The Little Red Suitcase – Part 5

Part 1

Part 2

Part 3

Part 4

Monday thru Friday flew by as it turned out to be an unusually stressful work week, clocking 57 hours the first four days. Ailsa was happy only to work 8 hours on Friday. She was ready for her getaway. Thankfully, the weather gods were on her side; the trip to Aisla Craig was a go! She’d transport over there after the last tour left shortly after 5 pm. Then the island would be all hers. With it being June, the sun wouldn’t set until around 11 pm, leaving her plenty of time to get the tent and campfire set up.

Shortly after she got home from work, she was ready and got into her little red suitcase. It was tight with all the camping gear and her food, but it all fit. She was careful only to bring what she needed for the night and the next day. With the latch closed behind her, she was gone.

Aisla arrived at the old lighthouse interior, not knowing what to expect. She was a bit eeked out because of the lack of maintenance on the property, dust everywhere, and all the remaining artifacts were either broken or in deplorable condition. Wow, so this is where they conceived me! She stood there in disbelief. Good thing I planned to sleep outside, was all she kept thinking.

With the tent set up and an intense fire going, she decided to hike around a bit. Thankfully, the spot she chose wasn’t very windy. As Aisla was walking, she recalled her research. The island, located 10 miles off Scotland’s west coast, was considered a volcanic plug. This remnant of a volcano known for its blue hone granite was quarried and used to make curling stones.

“Hello there! What are you doing here?” Aisla spun around to see a man standing a few feet away from her. He didn’t look dangerous, but who knew? What was he doing here at this time? She had made sure there wouldn’t be anyone on the island when she got there.

“Hello, I could ask you the same thing!”

“Well, my name is Daniel Craig, and I visit every so often.”

“Craig, as in Aisla Craig?”

“Yes. I was named after the island. It’s a long romantic story. My parents conceived me here.”

Aisla couldn’t contain her surprise or her laugh when she heard that. “You’re not going to believe this. I’m named Aisla Craig after the island too, and for the exact reason. My parents did the hanky-panky here about 30 years ago!”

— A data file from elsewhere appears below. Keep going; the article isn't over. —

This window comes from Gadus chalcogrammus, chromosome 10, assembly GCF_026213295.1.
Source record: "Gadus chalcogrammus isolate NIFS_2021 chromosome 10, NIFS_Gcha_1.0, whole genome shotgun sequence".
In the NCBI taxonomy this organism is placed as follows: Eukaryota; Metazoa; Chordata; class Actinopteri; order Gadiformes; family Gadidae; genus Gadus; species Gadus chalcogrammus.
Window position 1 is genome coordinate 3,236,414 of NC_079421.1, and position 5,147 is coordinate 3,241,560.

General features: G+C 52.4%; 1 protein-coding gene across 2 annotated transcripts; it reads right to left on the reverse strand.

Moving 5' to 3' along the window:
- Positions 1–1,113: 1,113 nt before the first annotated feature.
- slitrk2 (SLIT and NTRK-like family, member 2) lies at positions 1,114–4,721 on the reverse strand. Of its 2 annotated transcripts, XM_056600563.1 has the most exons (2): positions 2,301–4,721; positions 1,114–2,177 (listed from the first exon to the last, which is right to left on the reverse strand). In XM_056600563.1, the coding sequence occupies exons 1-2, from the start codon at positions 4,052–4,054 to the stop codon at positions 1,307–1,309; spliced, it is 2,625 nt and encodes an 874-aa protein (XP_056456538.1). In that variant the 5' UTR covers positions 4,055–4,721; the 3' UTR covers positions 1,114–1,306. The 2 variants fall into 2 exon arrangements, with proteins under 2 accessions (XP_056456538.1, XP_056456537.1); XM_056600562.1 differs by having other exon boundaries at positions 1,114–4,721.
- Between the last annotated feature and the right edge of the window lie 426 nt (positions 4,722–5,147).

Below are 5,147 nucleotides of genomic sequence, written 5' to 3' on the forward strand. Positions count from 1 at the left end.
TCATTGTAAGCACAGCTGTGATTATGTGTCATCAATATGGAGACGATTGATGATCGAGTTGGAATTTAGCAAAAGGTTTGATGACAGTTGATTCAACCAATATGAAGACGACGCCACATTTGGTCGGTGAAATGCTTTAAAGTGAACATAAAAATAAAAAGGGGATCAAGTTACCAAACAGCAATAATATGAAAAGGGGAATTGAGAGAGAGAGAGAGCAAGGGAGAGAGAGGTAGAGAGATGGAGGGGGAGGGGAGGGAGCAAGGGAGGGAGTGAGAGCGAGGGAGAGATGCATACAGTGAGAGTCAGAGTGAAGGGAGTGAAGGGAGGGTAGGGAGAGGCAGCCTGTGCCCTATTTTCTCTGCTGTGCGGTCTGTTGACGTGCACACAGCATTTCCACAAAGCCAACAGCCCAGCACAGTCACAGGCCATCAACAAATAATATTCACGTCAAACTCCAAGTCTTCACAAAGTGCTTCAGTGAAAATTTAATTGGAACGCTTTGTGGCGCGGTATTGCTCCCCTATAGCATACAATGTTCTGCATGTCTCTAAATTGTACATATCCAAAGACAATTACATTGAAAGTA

“Well, I’ll be, that is fascinating! And the other thing is that we are also related if we carry the same last name! Can you tell me a little bit about your ancestry to figure out where our lines cross?”

They both walked back to the camp, sat by the fire for hours, and got to know each other better. It turned out that Daniel was her Third Cousin and his lineage came from the Great-Great-Grandparents, specifically the Great-Grand Uncle of that union. They were both stunned, learning they were long-lost cousins. More importantly, Ailsa found out that their suitcases were the only ones in the family! This was the first time either of them had ever spoken to another person about it but reckoned it had to be okay considering their history.

“Well, here’s to finally having a travel companion!!” Aisla said, both beaming with joy.”

“So, where are we going next?”

THE END

Thanks so much for your support of this series! See you next month!

Wired For It

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Roughly translated from German:

Music is love.

     It can laugh with me.
     It can cry with me.
     It can bring together what was once separated.

Music can tell me what lips are afraid to say.

Music can bring back what I lost.

Music alone therefore is chosen.

 

Margarete Kernbach is my grandmother on my mother’s side. I found this parchment with her words following my mother’s death in 2012. It was among the things she left behind, very simply preserved in a plastic frame. I never knew my Oma wrote poetry. Nor do I know if this was the only poem or if there were ever any other writings by her. I only know of this one.

Discovering this little poem ties me to my grandmother in a profound way, at least for me it does. Not that I realized it at that moment though. I kept it for sentimental reasons, like so many things that I took from the apartment after my mother died. It wasn’t until I began writing poetry these last few years that I remembered I had this in my possession. But then I realized, I had a connection to her that was far more substantial than the entirety of our relationship as I was growing up. She never played an influential role in my life as she was a very distant woman, as I recall. And incredibly superficial, like most of my family.

She may have had some depth about her after all but obviously was not able to have it with her own flesh and blood. I’m still sad in that regard. But I’ve been moved knowing that I maybe share this love of poetry with her.

It helps me understand where my love for words, expression, passion, and emotions come from. And also, where my desire to be honest about my feelings regarding all things sprang from. She’s in my blood obviously, but now, she is meaningful to me in a way she wasn’t before.

Today, I still consider her more of a mystery than anything else, but at least we have one thing in common now.

I kinda like knowing where I got my start.